Atmospheric river to unleash month’s worth of rain in Pacific Northwest
A stretch of stormy weather is underway across the Northwest that could trigger avalanches, widespread travel disruptions and flooding rainfall through the first week of December.
A month’s worth of rain could fall in parts of the Northwest through the weekend as an atmospheric river flows over the region.
It will be a wet and snowy start to December across the Northwest as the region remains the focal point for a series of storms featuring a month's worth of rain and feet of mountain snow.
A flow of moisture from the Pacific Ocean, known as an atmospheric river, will send a nearly continuous barrage of storms into the Northwest into the first week of December, increasing the risk of flooding in the lower elevations while snow could clog mountain passes, leading to travel disruptions throughout the region.
The train of storms will continue to spread rain across western Oregon and Washington into northwestern California through much of the new week. Cities across the region including Portland and Eugene, Oregon, and Seattle can record multiple inches of rain through Tuesday. Rainfall totals will be the highest along the coast and in the coastal mountain ranges where upwards of a foot of rain can occur in some areas.
Through this Thursday, the rainfall total in Portland could approach or surpass the historical average rainfall for the entire month of December, which is 5.77 inches.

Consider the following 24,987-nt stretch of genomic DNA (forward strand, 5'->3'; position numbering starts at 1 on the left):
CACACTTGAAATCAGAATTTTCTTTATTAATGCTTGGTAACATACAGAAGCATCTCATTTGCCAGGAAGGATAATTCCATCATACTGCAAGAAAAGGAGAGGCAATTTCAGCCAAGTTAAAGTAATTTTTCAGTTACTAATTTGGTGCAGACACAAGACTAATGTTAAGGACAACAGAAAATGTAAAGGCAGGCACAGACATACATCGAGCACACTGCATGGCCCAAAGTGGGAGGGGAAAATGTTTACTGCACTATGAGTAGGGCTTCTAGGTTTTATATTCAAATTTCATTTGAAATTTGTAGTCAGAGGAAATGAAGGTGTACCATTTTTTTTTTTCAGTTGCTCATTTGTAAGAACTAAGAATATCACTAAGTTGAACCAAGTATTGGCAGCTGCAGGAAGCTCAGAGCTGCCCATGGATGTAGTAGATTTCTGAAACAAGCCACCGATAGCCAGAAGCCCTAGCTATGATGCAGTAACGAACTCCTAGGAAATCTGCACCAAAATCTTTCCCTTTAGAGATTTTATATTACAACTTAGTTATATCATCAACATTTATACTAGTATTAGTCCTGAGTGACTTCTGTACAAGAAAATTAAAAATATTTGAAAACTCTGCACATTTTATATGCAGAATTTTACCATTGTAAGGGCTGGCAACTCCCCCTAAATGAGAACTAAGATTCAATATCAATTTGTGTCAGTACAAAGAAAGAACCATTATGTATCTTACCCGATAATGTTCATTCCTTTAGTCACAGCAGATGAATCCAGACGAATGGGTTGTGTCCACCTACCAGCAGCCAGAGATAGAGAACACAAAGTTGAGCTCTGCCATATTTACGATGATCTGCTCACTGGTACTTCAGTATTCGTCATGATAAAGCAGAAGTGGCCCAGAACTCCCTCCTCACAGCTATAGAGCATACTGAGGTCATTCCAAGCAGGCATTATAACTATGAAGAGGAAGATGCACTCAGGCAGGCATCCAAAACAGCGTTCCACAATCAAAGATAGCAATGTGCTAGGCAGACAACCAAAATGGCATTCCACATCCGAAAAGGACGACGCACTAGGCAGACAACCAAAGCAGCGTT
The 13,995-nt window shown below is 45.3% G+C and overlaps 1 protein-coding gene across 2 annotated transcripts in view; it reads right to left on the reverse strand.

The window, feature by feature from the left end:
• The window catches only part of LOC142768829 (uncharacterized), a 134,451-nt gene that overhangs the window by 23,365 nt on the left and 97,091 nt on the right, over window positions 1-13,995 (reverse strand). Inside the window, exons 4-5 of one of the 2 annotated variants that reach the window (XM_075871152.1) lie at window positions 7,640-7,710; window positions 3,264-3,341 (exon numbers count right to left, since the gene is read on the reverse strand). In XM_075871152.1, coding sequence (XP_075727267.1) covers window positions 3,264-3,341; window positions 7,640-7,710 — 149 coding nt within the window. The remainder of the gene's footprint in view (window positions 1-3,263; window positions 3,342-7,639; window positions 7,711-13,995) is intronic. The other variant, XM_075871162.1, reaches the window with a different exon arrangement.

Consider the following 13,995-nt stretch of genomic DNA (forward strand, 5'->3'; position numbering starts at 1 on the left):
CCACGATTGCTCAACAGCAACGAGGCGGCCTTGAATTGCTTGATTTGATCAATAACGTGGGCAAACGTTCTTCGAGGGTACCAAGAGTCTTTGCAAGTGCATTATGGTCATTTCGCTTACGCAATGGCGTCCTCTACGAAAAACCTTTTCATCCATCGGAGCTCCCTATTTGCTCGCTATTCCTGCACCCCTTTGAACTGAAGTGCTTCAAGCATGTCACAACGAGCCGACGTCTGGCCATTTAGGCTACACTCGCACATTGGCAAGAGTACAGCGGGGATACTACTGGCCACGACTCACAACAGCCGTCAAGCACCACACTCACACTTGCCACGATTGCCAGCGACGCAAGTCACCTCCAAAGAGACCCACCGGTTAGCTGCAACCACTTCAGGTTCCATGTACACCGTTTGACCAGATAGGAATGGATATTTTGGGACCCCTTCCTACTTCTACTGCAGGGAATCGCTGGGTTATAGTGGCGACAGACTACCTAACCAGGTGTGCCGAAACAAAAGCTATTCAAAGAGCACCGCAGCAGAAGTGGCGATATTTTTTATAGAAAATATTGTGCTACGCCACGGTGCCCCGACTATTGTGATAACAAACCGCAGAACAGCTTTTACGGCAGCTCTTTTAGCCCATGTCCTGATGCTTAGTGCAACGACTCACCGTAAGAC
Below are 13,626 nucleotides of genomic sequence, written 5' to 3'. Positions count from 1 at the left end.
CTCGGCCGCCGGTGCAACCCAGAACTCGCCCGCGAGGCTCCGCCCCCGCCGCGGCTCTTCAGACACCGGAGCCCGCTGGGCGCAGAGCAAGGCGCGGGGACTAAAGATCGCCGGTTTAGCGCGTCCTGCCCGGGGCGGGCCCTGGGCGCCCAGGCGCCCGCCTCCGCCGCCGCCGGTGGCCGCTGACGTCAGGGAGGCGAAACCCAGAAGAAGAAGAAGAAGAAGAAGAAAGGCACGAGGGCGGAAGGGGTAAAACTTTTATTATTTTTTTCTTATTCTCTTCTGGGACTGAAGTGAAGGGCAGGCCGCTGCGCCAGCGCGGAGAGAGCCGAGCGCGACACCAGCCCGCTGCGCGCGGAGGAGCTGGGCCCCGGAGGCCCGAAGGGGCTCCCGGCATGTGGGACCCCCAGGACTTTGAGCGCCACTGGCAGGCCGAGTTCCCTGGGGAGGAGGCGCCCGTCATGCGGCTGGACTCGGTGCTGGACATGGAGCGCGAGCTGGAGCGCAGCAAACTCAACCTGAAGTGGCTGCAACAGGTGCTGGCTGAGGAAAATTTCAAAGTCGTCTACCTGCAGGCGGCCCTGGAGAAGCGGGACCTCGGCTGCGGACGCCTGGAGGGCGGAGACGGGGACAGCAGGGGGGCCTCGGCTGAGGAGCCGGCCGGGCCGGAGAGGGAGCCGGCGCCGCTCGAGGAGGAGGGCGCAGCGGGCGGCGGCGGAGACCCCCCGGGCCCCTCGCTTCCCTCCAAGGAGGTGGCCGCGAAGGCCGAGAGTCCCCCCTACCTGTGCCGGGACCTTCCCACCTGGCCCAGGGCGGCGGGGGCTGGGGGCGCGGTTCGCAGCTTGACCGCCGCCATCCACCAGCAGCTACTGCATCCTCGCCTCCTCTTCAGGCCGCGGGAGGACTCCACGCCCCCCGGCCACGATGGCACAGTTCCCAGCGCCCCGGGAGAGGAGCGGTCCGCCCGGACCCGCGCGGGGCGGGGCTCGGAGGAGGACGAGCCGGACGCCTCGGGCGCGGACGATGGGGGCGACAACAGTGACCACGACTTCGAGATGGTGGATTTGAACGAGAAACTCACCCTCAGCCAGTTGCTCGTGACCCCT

Repeated rounds of heavy rain can cause travel disruptions across the region, including the Interstate 5 corridor, where ponding on roadways and reduced visibility are likely. Flooding on roadways and in low-lying areas can also occur as a result of heavy rainfall. Individuals are urged to use caution and avoid any flooded areas.
The cold air that was in place as the first push of storms crashed ashore late Friday into Saturday will be replaced with milder conditions as the pattern progresses.
In the wake of multiple feet of snow in passes such as Willamette, Santiam, White and Snoqualmie early in the weekend, snow levels are expected to rise significantly and cause snow to transition to rain early in the week.
The combination of warmer air and rainfall will cause any snow on the ground in the Cascades and Olympics to melt suddenly, adding to the flooding concerns across the region.
"As snow levels rise considerably during the train of storms, there is a high risk of flooding along the small streams and short-run rivers that extend out of the Cascades and the Olympics," said AccuWeather Senior Meteorologist Alex Sosnowski.
Along with the flooding risk, heavy rain falling in the mountains amid rising temperatures could cause the snowpack on steep mountain slopes to become more unstable, increasing the risk of avalanches. Individuals planning to spend time outdoors in the high country of the Northwest are urged to use extreme caution and consider delaying any activities until conditions improve.
Gusty winds along the Pacific coast can accompany the upcoming storms with gusts ranging between 40 and 60 mph. Winds of this magnitude can cause any outdoor furniture or holiday decorations to be tossed around as well as impact travel for high-profile vehicles.
As the ground becomes increasingly saturated, the risk of trees toppling over in wind gusts lower than 40 mph will increase.
Toward the end of the new week, forecasters say that the pattern may change, which could bring an end to the parade of storms and usher in drier conditions across the region.
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